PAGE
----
NFL Chicago Bears

Chicago Bears Season Brings Some Challenges, Looks Promising

“I’m full go for everything, so I won’t be missing anything.”  Man, doesn’t linebacker Brian Urlacher strike you as a guy who plays for the love of the game?  The guy is a trooper, I mean, it’s not easy coming back, let alone this soon, when you tear your PCL and MCL in the last game of the season.  I definitely have to applaud him for saying he’s ready to come back and go full steam into what will be one of the most sweltering training camps in NFL history.  So, that quote of his is very telling.  And if it’s any indication of the mood inside the Chicago Bears locker room, I would say they’re ready for some football!  Now that a new deal with running back Matt Forte has been struck, the ideal pieces are now in position for the Bears to make a real run at the NFC title.

The strength of schedule is definitely lighter, but let’s do a quick run-through of it and look at some potentially-troubling obstacles they may face on their quest for the playoffs.  The first trouble spot has to be in week 2, when the Bears face the Green Bay Packers in Lambeau.  In this game, it may be a matter of just out-gunning Quarterback Aaron Rodgers and the dynamic Packers receiving core.  Quarterback Jay Cutler will need to take advantage of a Packers defense that had many weak points last season, giving up a ton of points to the opponents.  If the Bears defense steps up when it counts the most, we may chalk this one up as a win.

Then, there are a couple of games in October which I think could be very tough for the Bears to pull out.  On October 1st, the Bears go to the Dallas Cowboys to play on Monday Night Football.  Quarterback Tony Romo is likely feeling some pressure to win some football games coming up, here, and if he doesn’t deliver, quarterback Kyle Orton may start getting some playing time.  When a team is in need of delivering results, that team, in my opinion, automatically becomes more dangerous.  Not to mention, there is certainly some added stress that goes into playing on Monday Night Football.

Then, the Detroit Lions come to town.  This is another game where Cutler will have to be ready to sling it.  The nice thing is, though, now they have a great tandem at running back with Forte and Michael Bush, so they can mix up the play calling making it not nearly as predictable.  Also, the physicality of the Lions makes this game a tough affair.  Defensive tackle Ndamukong Suh will be licking his chops, ready to get a piece of Cutler.  That brings up another area where the Bears made a smart move.  Going out and getting quarterback Jason Campbell provides the Bears some excellent Cutler insurance in case history repeats itself and Cutler has to be sidelined yet again.

Chicago then gets to host the Houston Texans in November on Sunday Night Football.  By then, the playoff race will really start to take shape.  This is the point in the season where the Bears have to start winning some big games, and this is one of them.  Houston’s passing attack, running attack, and stout defense make them a huge threat in the AFC and one of the favorites to reach the Super Bowl.  By this time, injuries will likely start taking their tolls on both teams.  It is critical for the Bears to exploit any weaknesses that may come from that, and to force quarterback Matt Schaub into uncomfortable situations.  Is all this common sense?  Yeah, but they’re also realities that come into play when discussing how to beat a team that nearly saw the AFC Championship game with a 3rd string quarterback last year.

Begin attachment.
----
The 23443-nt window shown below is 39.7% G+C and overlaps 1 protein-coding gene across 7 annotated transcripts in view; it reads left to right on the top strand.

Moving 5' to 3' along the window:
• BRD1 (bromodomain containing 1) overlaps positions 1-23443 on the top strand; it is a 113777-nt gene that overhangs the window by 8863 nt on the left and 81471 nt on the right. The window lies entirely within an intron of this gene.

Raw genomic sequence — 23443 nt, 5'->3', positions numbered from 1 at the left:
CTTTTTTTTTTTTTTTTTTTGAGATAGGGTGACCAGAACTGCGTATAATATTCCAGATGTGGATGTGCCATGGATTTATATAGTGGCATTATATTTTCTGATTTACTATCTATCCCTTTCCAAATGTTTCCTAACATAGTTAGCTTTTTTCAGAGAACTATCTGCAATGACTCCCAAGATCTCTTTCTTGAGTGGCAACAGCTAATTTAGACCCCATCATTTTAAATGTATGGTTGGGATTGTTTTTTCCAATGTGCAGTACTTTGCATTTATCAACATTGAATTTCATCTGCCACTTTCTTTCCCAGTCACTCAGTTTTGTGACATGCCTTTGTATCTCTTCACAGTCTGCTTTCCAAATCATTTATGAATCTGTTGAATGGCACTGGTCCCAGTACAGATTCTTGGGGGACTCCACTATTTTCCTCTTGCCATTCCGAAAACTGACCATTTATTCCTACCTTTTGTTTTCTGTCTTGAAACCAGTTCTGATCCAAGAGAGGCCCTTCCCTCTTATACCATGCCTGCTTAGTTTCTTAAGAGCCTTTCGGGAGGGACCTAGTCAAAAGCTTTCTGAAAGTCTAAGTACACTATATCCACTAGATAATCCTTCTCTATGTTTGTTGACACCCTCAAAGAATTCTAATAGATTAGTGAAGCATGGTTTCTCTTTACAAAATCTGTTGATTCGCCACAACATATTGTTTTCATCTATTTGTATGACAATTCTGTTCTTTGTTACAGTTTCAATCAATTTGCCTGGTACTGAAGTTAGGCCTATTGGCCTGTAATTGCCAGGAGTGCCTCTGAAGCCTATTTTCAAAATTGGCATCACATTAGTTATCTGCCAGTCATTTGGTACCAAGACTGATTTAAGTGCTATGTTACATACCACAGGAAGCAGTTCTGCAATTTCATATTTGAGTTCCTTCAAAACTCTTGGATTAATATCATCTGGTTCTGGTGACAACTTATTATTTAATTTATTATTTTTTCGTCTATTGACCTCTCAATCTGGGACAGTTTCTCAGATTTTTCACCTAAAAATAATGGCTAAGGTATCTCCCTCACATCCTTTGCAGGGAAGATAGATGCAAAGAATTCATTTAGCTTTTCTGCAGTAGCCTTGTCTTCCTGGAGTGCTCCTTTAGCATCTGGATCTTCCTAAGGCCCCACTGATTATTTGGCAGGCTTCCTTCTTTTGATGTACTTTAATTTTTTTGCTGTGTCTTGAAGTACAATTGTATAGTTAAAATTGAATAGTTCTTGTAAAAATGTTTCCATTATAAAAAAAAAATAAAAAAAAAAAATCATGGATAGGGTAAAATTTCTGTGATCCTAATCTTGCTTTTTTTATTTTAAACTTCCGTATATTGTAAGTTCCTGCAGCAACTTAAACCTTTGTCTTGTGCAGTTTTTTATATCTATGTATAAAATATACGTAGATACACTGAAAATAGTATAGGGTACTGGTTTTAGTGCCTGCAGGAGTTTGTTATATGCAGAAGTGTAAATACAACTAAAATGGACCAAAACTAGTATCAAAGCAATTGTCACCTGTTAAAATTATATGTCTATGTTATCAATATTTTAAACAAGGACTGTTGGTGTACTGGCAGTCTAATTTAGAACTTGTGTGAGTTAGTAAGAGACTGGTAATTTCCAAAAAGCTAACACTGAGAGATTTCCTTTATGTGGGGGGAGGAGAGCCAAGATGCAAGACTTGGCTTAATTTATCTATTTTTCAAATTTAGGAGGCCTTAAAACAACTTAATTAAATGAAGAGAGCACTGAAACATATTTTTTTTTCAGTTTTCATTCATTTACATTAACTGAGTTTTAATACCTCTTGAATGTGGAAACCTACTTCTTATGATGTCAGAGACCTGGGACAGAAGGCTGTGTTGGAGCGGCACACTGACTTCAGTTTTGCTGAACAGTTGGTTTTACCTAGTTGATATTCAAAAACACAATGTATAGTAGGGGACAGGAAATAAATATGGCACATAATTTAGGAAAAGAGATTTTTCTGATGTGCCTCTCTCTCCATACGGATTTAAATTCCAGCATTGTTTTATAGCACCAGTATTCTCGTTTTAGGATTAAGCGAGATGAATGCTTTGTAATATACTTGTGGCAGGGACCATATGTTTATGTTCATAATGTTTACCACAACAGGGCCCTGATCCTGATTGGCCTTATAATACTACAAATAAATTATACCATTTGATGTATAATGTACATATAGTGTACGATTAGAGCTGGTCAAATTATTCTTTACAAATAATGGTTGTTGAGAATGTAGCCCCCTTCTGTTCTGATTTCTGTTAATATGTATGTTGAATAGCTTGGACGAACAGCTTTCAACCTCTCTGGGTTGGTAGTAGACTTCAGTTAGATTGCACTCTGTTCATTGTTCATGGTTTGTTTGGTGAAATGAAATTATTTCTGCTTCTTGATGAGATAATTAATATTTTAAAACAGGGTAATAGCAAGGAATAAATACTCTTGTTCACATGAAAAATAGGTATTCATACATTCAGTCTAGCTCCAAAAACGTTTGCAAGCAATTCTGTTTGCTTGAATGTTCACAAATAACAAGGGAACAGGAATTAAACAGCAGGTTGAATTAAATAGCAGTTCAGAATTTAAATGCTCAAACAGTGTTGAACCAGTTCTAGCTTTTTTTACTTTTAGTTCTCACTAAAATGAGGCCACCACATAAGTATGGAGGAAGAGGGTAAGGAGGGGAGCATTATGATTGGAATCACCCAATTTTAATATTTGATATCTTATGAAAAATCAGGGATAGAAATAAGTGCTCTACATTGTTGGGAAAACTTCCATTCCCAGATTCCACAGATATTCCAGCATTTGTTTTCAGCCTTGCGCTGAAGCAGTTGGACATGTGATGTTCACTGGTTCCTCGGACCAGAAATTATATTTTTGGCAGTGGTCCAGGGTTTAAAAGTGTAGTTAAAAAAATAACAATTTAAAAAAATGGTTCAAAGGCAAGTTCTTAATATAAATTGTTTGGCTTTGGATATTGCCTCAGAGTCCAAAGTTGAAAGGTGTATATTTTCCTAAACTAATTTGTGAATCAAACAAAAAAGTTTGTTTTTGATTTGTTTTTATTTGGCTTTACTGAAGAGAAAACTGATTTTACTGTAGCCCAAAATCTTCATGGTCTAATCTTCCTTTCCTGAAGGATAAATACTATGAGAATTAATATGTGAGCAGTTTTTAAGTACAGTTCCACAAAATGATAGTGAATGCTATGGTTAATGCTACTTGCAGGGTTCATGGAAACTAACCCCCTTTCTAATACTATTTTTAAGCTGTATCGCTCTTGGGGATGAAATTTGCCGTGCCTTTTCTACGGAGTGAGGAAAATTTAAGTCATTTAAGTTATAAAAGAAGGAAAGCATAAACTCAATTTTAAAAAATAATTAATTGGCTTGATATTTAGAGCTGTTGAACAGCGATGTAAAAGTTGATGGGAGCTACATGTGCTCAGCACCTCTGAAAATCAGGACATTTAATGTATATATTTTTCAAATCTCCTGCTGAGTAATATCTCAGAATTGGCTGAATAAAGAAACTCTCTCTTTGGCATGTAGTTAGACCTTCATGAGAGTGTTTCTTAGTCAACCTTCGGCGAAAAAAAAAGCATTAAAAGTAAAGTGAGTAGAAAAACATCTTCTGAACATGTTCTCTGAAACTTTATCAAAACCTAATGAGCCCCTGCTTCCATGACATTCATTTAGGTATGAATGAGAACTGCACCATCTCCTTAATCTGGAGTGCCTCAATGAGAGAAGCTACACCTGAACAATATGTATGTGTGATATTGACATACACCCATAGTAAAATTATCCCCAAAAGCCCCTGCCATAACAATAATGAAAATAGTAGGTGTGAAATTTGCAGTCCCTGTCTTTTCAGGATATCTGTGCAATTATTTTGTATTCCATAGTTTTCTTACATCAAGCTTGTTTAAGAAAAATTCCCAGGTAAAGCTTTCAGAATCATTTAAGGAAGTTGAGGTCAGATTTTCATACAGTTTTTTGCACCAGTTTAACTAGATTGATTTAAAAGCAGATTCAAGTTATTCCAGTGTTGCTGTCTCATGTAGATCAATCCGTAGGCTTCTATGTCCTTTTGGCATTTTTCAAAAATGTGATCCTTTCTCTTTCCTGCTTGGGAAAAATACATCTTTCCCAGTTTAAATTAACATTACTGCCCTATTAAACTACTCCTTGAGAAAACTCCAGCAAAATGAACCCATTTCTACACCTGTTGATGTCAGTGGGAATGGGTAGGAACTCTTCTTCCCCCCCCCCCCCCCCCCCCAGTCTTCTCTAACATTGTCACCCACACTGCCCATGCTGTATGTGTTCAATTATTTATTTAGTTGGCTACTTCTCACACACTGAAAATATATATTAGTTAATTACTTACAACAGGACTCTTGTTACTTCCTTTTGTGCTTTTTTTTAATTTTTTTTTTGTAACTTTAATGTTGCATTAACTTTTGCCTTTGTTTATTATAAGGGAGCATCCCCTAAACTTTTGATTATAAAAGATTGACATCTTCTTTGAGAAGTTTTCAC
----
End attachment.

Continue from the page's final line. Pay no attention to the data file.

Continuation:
Then, besides the last two divisional games (both of which should be crucial in deciding who gets into the playoffs and who doesn’t), the last real tough game for the Bears comes when the Bears face the San Francisco 49ers.  Can the Bears pressure Alex Smith to a degree where he starts throwing interceptions?  Likewise, how will Cutler handle this stout San Francisco defense?  It’s pretty well known that Cutler likes to force the ball into spots he probably shouldn’t throw into, so how will he adapt to that?  All of this remains to be seen, but if things go the way I see them heading, this will be a crucial game for Chicago.

The rest of the games, like the ones against; the Minnesota Vikings, the Indianapolis Colts on Week 1, and the St. Louis Rams, are the types of games you have to win.  This isn’t to say you can’t have a letdown, but ideally, you’d like it to be against a team who you aren’t slated to automatically beat (as falling to a team like the Arizona Cardinals is likely to jar your confidence more so than to a team like the Tennessee Titans).  Going by this logic, I would say 7 of the games on this schedule are expected wins (keep in mind, since the NFC North plays the NFC West and the weaker AFC South, wins are going to be projected a bit higher).  5 games outside the division are toss-ups, leaving 4 games that will likely decide it all, 2 of which coming towards the end of the season (well done, schedule-makers).

Needless to say, this season should be very interesting for Bears fans.  My prediction is this: 6 out of 7 “should-win” games will be wins.  3 out of 5 toss-ups will fall in the Bears favor.  Then, the games against the Packers and the Lions I’ll split right down the center.  This still leaves the Bears with 11 wins, which will be hard to ignore, wild card-wise.  Bears fans, get ready for some awesome football.  I’m David Abeyta, and that’s my opinion.